Direction: Cassandra Tse (written by Annie Baker)
Te Whaea Basement Theatre (July 4 – 13)
An Annie Baker play changed my life – and I’ve yet to see a production of it…you see, I was so blown away by hearing her interviewed, reading about her, seeing the works available that I took a chance on the script for The Flick. Read it in a single sitting and returned to it the next day. It was the keenest set of observations. It was bleak and beautiful all at once. A celebration of the beautiful losers I’ve been drawn to in the works of many great songwriters, visual artists and writers across theatre, short-stories, poetry and novels.
The Aliens (produced by Red Scare Theatre Company) and performed at Te Whaea’s Basement Theatre (July 4-13) is, to my knowledge, the first professional presentation of Baker’s work in New Zealand. Let’s hope we see more as a result of this fine effort.
Written in 2010 The Aliens takes its name from one of the bands that KJ (Jack Sergent-Shadbolt) and Jasper (Jonny Potts) spontaneously created. They’re two 30-year-old dropouts with big dreams inside their small lives; they know Bukowski and music and they care about art above all. They spend their days out back of a cafe in the staff area. They’re not mean to be there but the new kid Evan (Dryw McArthur) doesn’t have any power over them. He just wants to keep his head down and do a good job clearing tables and putting the rubbish out the back – until its time for him to return to his studies.
KJ and Jasper have a stranger power over Evan though – almost instantly. He’s mesmerised by their knowledge – and by their shoe-scuffing life-knowledge.
This is a Mountain Goats song come to life, it’s Richard Linklater’s best work without the desperate cling of a hip soundtrack.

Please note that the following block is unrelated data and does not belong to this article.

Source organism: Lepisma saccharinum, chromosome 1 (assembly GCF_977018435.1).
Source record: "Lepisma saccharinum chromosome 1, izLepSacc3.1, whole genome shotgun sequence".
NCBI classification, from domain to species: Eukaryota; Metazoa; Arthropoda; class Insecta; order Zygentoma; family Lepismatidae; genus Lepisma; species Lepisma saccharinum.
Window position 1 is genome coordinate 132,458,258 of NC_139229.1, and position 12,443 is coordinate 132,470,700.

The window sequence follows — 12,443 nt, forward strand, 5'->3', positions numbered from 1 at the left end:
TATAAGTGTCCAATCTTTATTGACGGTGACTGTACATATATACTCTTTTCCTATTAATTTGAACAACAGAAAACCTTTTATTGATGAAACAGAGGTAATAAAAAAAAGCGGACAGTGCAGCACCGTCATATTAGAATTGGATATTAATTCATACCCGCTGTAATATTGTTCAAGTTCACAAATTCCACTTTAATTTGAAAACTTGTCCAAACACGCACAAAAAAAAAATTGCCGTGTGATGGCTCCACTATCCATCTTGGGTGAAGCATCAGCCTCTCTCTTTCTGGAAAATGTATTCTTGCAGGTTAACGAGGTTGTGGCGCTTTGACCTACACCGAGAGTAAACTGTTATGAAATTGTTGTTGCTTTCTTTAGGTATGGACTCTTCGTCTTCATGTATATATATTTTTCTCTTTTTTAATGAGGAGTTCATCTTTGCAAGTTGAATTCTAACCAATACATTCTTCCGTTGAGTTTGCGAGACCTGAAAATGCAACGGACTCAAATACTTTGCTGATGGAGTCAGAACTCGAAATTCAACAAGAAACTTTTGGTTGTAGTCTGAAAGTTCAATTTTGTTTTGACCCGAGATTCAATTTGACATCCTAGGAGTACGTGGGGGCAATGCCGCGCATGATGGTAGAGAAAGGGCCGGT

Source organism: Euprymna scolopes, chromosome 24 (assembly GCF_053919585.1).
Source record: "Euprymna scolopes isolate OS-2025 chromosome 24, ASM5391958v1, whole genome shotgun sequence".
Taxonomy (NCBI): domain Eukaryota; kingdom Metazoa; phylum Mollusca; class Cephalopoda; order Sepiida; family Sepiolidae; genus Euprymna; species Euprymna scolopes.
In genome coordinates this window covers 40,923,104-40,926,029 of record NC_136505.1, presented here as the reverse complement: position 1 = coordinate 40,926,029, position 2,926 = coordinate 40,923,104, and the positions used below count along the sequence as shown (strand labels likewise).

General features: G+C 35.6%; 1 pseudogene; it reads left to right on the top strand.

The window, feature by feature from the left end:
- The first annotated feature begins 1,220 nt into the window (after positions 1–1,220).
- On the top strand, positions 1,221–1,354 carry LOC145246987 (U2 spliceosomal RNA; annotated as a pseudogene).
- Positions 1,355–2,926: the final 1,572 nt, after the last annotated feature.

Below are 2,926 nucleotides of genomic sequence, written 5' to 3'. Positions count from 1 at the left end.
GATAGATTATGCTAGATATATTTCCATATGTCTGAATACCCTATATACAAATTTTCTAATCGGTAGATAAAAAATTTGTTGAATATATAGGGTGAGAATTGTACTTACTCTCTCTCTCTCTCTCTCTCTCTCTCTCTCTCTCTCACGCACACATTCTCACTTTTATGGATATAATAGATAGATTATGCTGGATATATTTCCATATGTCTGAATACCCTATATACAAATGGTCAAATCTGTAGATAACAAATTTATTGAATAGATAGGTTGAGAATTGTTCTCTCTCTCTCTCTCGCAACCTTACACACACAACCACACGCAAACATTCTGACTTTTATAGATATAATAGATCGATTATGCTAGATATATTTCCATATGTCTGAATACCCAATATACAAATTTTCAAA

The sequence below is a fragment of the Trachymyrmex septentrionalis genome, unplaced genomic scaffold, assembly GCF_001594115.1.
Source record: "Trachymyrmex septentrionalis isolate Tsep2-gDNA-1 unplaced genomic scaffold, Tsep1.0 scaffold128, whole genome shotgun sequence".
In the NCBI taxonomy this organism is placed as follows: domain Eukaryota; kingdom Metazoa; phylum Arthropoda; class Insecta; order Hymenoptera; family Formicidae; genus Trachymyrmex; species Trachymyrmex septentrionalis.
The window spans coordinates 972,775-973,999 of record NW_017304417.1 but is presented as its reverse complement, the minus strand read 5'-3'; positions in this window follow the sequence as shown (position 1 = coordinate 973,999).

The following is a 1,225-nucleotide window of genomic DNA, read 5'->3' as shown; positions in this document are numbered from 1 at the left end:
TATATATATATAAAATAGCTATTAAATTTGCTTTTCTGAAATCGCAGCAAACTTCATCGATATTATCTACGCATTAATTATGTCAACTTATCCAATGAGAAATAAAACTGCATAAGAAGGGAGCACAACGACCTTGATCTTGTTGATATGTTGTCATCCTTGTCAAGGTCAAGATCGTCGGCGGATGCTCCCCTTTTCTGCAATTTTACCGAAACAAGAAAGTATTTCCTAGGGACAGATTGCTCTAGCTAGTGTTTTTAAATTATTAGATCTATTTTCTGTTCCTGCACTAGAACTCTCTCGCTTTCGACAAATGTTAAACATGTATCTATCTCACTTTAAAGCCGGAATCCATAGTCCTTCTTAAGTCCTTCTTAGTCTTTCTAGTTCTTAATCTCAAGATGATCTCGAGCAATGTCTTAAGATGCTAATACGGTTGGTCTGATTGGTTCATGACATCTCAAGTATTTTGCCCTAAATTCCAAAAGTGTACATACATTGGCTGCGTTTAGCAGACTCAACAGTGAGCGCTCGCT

It’s writing so profound – so perfect – that to just deliver it would almost be enough. But director Cassandra Tse and the talented cast know that the real magic is in the spacing and phrasing; the placing of the words and the pacing of the lines. For as we find out more about each character we see and then feel levels of vulnerability.
The humanity in and of this play all but bursts from the stage. It’s the finest kind of heartbreak.
And it’s a must-see piece of local theatre. Truly a brilliant amalgam of the write cast and crew putting a genius-level script in to place. It’s a 21st Century Waiting For Godot – a play about nothing, and therefore everything; a play about the magic that resides deep within inertia; the story of multiple unlikely – crucial – friendships, a mirror held up to the struggle of just getting by. Beautifully created on the local stage, so perfectly realised. It stays with you for days after.
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